(CNN) -- The pink box was delivered to the press area.
Susan Fornoff, a reporter for the Sacramento Bee newspaper on the American baseball beat, stared at the shiny covering which lay in front of her.
While the Oakland A's and Kansas City Royals were busy on the field, Fornoff opened the package and there it was -- a live rat with a label signed "My name is Sue."
The man responsible, A's veteran Dave Kingman, was fined $3,500 and warned about his future conduct.
Welcome to a female sports reporter's world.
"In many ways that incident represented progress," Fornoff told CNN recalling the 1986 incident.
"That particular player had been doing his best to get in the way of my job for the year and a half I had been on the beat.
"The A's did not, however, do anything about it until he did something so public that they were forced to take a stand.
"I was lucky to work for a newspaper that had editors who unequivocally and vocally stood by me, so I soldiered on."
Fornoff might have received her "gift" 28 years ago, but female sports reporters are still receiving abuse, though the perpetrators -- or trolls as they are more commonly known these days -- are usually hiding behind their computer keyboards.
Susie Boniface, one of the UK's most popular journalists on Twitter, has gained a staunch fan base following the publication of her book "Diaries of a Fleet Street Fox" -- the title referring to the central London street where many of Britain's leading newspapers used to be published.
Boniface blogged about the British media for several years using the alias "Fleet Street Fox" before identifying herself. She has since seen her profile rise markedly following the success of her book.
While her focus is not primarily on sport, she does enter the realm more than regularly and has been abused not for her lack of expertise but for her gender.
This has ranged from being told "women know nothing about sport and she should get back in the kitchen" to being labeled as an "attention-seeking whore."
"Trolls are people who seek a reaction, and it justifies their reaction," she told CNN.
"They seek out people who will react and female sports journalists are an easy target.
"The key is not to respond to these trolls. If it's something minor then ignore it -- if it's really bad then report it to the police."
The abuse of women reporters takes shape in many different forms in the testosterone-fueled sports environment.
"It's hard enough when you're a young reporter, let alone female too," Laura Williamson, football writer at British tabloid newspaper Daily Mail, told CNN.
"Whenever I get a good story then I have to cope with people thinking that I sleep around, and that's horrible."
The abuse Williamson faced was so great that the Mail Online website had to filter comments on her pieces to stem the flow of misogynistic scorn being aimed at her.
In one case, she was constantly trolled by a man in his 60s who would write vitriolic comments about her sexuality on Twitter and even sent a letter to the paper's London offices outlining his vendetta.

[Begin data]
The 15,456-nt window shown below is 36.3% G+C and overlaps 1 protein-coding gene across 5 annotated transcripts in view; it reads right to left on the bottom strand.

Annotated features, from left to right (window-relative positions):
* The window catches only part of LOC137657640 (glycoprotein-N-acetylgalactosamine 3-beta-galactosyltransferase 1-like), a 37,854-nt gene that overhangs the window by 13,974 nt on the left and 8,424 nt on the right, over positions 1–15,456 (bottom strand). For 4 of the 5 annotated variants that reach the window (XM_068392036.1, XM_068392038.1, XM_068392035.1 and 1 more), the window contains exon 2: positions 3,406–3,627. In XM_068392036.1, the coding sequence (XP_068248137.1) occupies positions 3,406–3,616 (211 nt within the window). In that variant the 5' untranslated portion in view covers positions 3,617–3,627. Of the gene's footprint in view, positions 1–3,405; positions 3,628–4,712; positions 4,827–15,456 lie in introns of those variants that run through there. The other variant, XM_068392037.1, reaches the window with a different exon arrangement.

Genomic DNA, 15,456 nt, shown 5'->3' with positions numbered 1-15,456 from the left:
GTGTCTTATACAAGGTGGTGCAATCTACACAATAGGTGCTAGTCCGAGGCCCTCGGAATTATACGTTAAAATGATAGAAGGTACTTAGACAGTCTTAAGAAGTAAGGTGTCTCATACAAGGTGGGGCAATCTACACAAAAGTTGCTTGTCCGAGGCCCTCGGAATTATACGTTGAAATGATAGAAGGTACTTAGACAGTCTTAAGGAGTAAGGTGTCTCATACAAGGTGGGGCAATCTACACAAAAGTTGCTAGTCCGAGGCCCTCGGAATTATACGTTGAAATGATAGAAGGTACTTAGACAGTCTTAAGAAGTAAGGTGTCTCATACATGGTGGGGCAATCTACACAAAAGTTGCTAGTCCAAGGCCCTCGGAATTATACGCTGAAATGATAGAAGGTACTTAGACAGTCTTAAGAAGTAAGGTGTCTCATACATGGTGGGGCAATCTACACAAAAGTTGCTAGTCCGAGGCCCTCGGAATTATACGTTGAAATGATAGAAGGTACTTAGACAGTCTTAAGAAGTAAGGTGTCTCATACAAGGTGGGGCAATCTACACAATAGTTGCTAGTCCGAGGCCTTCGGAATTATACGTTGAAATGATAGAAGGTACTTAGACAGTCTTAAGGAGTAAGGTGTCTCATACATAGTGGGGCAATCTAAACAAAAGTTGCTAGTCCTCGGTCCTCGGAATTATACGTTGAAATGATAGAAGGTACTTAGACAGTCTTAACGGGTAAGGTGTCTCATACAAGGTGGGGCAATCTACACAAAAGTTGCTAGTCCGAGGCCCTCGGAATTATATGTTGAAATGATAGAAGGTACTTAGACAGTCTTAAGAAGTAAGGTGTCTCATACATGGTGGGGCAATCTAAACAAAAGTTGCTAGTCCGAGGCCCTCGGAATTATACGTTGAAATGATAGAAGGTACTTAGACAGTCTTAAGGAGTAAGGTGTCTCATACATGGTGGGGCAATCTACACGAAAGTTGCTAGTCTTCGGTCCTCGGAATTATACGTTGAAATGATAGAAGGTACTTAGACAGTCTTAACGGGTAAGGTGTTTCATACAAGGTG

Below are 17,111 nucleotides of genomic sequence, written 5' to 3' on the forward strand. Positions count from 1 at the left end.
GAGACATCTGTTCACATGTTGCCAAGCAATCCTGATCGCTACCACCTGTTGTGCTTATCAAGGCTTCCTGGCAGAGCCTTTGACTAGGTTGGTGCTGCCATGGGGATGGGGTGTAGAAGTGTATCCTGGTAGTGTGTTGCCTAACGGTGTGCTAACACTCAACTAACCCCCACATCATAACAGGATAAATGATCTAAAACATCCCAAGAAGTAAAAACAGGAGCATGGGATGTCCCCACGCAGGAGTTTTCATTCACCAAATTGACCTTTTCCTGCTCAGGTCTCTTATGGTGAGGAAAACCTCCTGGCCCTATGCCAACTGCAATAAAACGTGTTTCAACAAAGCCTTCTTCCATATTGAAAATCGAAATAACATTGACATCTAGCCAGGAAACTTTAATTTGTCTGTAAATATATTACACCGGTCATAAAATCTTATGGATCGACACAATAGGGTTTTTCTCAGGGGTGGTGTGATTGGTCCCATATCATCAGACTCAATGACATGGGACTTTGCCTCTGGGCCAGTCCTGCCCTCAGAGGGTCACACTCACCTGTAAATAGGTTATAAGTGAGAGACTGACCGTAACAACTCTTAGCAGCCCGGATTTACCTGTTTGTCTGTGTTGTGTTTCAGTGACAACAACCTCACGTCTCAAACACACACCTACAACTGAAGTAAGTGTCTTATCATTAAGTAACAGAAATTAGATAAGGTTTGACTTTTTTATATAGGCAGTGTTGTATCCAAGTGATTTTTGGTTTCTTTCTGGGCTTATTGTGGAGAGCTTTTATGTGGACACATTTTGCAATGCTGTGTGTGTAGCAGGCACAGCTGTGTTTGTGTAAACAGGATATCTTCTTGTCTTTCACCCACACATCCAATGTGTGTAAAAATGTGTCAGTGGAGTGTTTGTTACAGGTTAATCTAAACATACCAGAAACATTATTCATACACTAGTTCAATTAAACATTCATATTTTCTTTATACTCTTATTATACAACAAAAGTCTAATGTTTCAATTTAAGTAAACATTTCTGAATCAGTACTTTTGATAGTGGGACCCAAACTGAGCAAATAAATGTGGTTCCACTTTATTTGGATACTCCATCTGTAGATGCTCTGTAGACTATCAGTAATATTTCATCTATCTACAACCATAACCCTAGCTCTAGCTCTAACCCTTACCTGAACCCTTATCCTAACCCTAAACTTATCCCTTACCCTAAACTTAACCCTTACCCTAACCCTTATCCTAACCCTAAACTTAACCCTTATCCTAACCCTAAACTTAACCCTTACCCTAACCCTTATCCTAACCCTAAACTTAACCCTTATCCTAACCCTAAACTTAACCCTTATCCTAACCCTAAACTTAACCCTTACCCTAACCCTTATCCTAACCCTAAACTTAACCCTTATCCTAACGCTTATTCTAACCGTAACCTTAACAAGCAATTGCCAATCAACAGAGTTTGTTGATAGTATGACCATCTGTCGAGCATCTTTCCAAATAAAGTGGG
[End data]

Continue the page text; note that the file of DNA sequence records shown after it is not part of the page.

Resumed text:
"It's one thing to be criticized for what you write about, but when it's because you're female, it's another thing to handle," she added.
"I've had lots of nonsense with people asking me what I could possibly know about football because I'm female ... to far, far worse."
The perceived anonymity of internet trolls is key to explaining the level of vitriol that female sports journalists face.
"During my research I came across women who had received rape threats and really nasty personal abuse," says Suzanne Franks, a professor of journalism at London's City University, who published an edition of the Reuters Institute's Challenge series on Women and Journalism.
"When someone disagrees with a man's article they go for the ideas which are in that article -- with women they go for her looks, fashion and it turns very personal," she told CNN.
The Mail on Sunday was the first British national paper to appoint a woman as sports editor in March 2013, when Alison Kervin took the job.
The BBC, meanwhile, has put its faith in the hugely successful and increasingly popular Clare Balding to front its Olympics TV coverage, starting with London 2012.
One of the recurring themes throughout interviews was the fact that women have to work far harder to prove themselves than their male counterparts.
There were complaints, particularly in football, that female journalists were patronized by managers when asking questions and often referred to as "love" or "darling."
In December, journalist Johanna Franden asked Laurent Blanc -- coach of French football club Paris Saint-Germain -- why he switched from a 4-4-2 formation to 4-3-3 during a game, and she received a belittling reply.
"Women talking football tactics, it's so beautiful," he commented. "I think it's fantastic. You know what 4-3-3 means, don't you?"
Franden, who works for Swedish newspaper Aftonbladet, replied by saying: "It is my job to know what it means," before Blanc continued to patronize her. "I mean, there's a lot of ways of playing. Ha ha -- just joking."
Women working for national newspapers within football have always faced difficult challenges, according to Ian Prior, head of sport at the Guardian Newspaper.
"It's a multi-faceted problem," Prior said of the lack of women in sport. "The numbers of women coming through at entry level are small verging on pathetic and it's something you notice."